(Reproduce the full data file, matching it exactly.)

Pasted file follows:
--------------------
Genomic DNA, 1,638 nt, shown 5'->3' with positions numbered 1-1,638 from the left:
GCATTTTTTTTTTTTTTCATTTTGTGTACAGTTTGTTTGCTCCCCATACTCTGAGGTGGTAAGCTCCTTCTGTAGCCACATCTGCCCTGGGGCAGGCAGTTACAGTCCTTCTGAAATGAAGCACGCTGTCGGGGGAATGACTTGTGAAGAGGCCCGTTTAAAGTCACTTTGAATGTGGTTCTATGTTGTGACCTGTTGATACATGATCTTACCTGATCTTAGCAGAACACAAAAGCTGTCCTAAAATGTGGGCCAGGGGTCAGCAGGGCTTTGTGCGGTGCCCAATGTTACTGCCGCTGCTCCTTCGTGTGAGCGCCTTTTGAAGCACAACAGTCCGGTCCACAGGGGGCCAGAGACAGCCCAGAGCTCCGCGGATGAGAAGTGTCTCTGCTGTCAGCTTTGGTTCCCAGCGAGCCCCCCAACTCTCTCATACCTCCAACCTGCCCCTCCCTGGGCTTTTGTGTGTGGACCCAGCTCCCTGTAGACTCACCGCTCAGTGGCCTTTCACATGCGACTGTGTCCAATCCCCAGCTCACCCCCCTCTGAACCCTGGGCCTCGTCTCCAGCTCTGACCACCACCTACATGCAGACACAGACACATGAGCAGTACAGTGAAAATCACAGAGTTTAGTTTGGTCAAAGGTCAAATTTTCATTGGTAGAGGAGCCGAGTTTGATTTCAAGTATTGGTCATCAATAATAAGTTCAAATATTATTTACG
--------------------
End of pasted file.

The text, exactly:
Genomic DNA, 1,638 nt, shown 5'->3' with positions numbered 1-1,638 from the left:
GCATTTTTTTTTTTTTTCATTTTGTGTACAGTTTGTTTGCTCCCCATACTCTGAGGTGGTAAGCTCCTTCTGTAGCCACATCTGCCCTGGGGCAGGCAGTTACAGTCCTTCTGAAATGAAGCACGCTGTCGGGGGAATGACTTGTGAAGAGGCCCGTTTAAAGTCACTTTGAATGTGGTTCTATGTTGTGACCTGTTGATACATGATCTTACCTGATCTTAGCAGAACACAAAAGCTGTCCTAAAATGTGGGCCAGGGGTCAGCAGGGCTTTGTGCGGTGCCCAATGTTACTGCCGCTGCTCCTTCGTGTGAGCGCCTTTTGAAGCACAACAGTCCGGTCCACAGGGGGCCAGAGACAGCCCAGAGCTCCGCGGATGAGAAGTGTCTCTGCTGTCAGCTTTGGTTCCCAGCGAGCCCCCCAACTCTCTCATACCTCCAACCTGCCCCTCCCTGGGCTTTTGTGTGTGGACCCAGCTCCCTGTAGACTCACCGCTCAGTGGCCTTTCACATGCGACTGTGTCCAATCCCCAGCTCACCCCCCTCTGAACCCTGGGCCTCGTCTCCAGCTCTGACCACCACCTACATGCAGACACAGACACATGAGCAGTACAGTGAAAATCACAGAGTTTAGTTTGGTCAAAGGTCAAATTTTCATTGGTAGAGGAGCCGAGTTTGATTTCAAGTATTGGTCATCAATAATAAGTTCAAATATTATTTACG